“You Have to Carve Out Time to Write” – Poet K. Srilata speaks with RJ Shruti Sharada

Speaking with K. Srilata is like reconnecting with an old teacher. She is warm, friendly, and curious about what you have to say. There is a strong, fabulous teacher-mother dynamic to her personality that colours her works and her responses. Her voice is reassuringly warm but the pace at which the words tumble out of her mouth is fast, of a woman who is used to cramming a lot of work in a day. Which is not a surprise, of course. K. Srilata is a writer, poet and translator, as well as a professor at IIT Madras, while also being a dedicated family person who admits to being open to dropping it all if the kids need her. “But they will not like me around all the time! I will drive them crazy!” she chuckles.
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K. Srilata writes in English and translates Tamil works, including those of her mother. At the Bengaluru Poetry Festival, she read a few of her pieces in her signature, sometimes hurried but always unpretentious style.
‘Arriving Shortly’ touched my heart. It talks about the poet’s mother in a foreign place, her sari suddenly exotic, her sweater suddenly a meagre shield against unfamiliar weather. Like all of her poems, this one reverberates with human feelings – simple, familial, deep, very emotional. There is a distinct sense of being part of the experience while also looking at it analytically, like a detached event.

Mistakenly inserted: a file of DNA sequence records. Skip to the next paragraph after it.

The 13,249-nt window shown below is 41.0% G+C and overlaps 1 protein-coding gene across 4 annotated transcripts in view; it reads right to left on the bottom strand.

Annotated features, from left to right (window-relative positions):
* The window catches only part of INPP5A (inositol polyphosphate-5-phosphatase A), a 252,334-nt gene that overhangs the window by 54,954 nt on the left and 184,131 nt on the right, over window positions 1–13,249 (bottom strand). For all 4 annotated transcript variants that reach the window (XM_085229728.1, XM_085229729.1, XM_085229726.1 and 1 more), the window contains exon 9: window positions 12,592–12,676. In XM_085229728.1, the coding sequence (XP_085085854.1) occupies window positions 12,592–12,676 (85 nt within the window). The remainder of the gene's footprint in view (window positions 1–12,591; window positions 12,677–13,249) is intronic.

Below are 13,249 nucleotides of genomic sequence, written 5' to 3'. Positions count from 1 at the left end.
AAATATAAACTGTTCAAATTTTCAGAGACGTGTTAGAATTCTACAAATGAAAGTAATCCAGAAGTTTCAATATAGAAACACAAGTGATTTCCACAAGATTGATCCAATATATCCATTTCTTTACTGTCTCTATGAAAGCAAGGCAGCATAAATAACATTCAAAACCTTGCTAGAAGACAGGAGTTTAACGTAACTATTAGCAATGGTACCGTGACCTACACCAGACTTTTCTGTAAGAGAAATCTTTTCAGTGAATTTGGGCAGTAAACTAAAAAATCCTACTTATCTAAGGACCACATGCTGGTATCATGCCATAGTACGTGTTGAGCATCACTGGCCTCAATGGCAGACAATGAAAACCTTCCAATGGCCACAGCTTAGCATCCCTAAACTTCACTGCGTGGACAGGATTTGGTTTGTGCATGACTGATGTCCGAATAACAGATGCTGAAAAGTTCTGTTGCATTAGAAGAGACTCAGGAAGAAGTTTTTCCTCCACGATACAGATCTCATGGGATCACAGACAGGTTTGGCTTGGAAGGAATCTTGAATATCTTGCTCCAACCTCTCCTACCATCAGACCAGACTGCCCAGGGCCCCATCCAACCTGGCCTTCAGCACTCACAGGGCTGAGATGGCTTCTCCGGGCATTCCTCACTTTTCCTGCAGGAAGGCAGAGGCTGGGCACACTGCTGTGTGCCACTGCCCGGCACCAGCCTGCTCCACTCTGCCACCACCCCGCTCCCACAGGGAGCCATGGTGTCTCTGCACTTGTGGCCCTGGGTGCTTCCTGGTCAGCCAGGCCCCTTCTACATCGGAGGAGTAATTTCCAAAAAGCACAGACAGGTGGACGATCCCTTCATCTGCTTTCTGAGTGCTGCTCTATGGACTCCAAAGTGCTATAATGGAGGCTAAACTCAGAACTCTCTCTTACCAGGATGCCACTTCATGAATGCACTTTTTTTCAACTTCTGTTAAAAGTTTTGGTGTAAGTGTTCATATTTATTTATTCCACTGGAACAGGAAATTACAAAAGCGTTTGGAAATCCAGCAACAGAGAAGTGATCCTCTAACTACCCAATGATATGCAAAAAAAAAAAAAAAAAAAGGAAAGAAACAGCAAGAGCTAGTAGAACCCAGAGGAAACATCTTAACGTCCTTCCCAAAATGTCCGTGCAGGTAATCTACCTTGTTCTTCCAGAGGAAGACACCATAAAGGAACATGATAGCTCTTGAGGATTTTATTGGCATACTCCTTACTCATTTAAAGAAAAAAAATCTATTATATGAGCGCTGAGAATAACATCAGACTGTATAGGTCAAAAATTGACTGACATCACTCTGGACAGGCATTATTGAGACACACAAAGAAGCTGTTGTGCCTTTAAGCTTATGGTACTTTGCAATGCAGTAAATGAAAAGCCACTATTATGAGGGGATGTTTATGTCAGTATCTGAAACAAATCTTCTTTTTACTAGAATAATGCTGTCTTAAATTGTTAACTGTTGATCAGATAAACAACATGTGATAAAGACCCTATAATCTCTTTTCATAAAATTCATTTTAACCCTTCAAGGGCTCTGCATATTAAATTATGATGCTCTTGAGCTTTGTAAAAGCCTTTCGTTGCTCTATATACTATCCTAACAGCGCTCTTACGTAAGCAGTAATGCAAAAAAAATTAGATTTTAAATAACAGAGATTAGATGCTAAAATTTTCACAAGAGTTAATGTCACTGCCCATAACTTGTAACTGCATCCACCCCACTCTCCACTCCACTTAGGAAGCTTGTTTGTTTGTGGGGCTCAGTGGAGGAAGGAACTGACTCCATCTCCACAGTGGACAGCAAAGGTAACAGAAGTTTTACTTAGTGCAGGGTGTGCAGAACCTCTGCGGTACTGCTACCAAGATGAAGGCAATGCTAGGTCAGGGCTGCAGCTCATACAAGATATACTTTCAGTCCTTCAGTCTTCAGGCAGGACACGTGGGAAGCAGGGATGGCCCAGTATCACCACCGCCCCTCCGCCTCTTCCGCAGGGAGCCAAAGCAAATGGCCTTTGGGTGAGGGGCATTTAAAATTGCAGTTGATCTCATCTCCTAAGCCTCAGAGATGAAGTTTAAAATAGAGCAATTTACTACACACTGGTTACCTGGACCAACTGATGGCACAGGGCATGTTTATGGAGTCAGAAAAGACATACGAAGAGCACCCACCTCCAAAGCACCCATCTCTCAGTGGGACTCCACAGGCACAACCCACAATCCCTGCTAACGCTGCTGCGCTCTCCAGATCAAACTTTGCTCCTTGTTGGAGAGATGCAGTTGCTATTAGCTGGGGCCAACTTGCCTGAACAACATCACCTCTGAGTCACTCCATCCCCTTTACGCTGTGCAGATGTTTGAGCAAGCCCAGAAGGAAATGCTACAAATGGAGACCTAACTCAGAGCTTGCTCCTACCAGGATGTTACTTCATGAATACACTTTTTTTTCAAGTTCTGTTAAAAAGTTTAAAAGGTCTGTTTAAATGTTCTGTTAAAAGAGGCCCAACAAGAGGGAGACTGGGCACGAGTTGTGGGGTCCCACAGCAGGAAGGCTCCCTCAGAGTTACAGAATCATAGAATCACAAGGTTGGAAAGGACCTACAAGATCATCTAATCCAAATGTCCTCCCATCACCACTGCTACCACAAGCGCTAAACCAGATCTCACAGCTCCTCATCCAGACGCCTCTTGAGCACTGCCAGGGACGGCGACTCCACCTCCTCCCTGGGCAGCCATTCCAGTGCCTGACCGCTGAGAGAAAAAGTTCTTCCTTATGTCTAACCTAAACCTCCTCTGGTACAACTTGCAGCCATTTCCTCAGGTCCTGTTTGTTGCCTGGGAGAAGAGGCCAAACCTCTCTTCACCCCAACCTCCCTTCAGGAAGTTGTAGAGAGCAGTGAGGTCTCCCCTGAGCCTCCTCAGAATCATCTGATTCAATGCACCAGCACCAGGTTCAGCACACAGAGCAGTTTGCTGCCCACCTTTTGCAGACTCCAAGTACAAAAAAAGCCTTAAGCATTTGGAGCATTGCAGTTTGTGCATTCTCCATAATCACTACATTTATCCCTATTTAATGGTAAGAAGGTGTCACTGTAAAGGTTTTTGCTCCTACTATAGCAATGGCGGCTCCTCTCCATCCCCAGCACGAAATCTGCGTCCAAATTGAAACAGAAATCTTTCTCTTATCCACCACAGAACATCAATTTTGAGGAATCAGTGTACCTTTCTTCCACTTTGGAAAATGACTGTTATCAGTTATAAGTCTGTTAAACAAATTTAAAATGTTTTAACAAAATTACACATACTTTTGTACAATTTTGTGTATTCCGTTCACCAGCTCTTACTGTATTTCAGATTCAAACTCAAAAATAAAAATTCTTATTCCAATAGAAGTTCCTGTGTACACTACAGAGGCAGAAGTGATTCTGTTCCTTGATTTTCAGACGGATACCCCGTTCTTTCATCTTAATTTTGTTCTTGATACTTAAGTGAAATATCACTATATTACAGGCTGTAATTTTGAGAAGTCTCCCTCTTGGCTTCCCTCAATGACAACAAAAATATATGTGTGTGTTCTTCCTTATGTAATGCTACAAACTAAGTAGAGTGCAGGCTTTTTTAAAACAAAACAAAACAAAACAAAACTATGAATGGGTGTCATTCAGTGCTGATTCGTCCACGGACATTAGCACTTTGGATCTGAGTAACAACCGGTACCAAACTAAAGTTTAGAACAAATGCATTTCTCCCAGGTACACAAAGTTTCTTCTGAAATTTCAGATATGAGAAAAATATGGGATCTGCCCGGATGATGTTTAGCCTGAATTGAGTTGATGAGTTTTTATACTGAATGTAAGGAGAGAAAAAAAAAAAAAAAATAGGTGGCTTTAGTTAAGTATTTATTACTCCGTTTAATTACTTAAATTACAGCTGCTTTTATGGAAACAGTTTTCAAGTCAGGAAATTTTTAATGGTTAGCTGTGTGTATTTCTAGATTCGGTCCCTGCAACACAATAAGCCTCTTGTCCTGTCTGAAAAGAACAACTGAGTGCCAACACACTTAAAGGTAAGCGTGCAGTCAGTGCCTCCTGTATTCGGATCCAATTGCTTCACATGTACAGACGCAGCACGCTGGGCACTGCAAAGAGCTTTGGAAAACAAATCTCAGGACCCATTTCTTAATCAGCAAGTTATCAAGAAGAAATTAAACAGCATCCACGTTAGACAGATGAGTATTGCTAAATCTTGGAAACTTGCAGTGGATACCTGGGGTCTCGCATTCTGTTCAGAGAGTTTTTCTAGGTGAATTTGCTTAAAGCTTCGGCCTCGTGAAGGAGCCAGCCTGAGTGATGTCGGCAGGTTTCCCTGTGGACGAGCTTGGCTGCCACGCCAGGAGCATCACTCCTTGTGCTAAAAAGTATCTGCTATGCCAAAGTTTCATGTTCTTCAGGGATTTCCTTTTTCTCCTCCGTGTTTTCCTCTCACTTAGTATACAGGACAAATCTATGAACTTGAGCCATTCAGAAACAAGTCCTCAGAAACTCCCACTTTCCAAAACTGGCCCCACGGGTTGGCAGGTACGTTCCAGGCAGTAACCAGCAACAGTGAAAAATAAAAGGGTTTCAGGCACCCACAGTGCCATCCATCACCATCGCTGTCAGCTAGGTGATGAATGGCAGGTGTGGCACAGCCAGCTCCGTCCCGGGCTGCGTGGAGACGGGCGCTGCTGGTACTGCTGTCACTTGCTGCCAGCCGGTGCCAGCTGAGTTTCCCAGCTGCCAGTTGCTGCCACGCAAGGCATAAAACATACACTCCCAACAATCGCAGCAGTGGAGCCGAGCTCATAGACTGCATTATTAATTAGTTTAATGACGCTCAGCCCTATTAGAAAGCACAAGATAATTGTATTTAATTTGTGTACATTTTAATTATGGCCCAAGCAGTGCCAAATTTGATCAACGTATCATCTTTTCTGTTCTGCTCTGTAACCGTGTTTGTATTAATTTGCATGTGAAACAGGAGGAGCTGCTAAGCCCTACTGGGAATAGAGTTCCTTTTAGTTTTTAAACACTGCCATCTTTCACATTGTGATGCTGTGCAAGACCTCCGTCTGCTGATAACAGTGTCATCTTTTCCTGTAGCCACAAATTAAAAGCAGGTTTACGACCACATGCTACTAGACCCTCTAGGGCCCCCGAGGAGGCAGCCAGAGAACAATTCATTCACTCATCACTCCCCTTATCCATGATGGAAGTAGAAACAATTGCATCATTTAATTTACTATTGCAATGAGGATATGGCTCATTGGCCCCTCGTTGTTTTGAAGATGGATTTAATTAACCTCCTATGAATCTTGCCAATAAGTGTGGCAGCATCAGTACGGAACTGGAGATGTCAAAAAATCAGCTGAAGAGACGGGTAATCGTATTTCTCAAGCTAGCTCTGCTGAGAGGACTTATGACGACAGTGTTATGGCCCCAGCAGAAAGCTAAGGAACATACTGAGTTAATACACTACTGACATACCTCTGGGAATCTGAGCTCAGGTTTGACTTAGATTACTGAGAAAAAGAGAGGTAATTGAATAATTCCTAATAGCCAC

K. Srilata’s poetry is not always seeking the big things as much as searching for big meanings in everyday things. Which makes the demand for perfection in pickle-making special; a bit frustrating but still special! The words exist in a space where there is not angry about a situation or a requirement as much as a quiet rebellion against what is unfair. There is always an attempt to understand where everyone comes from. In that sense, this is compassionate poetry. It affects you, and reminds you of your own life’s instances. It is familiar poetry, even though you have never heard it before.
Listen in for more…


Written by Shruti Sharada.

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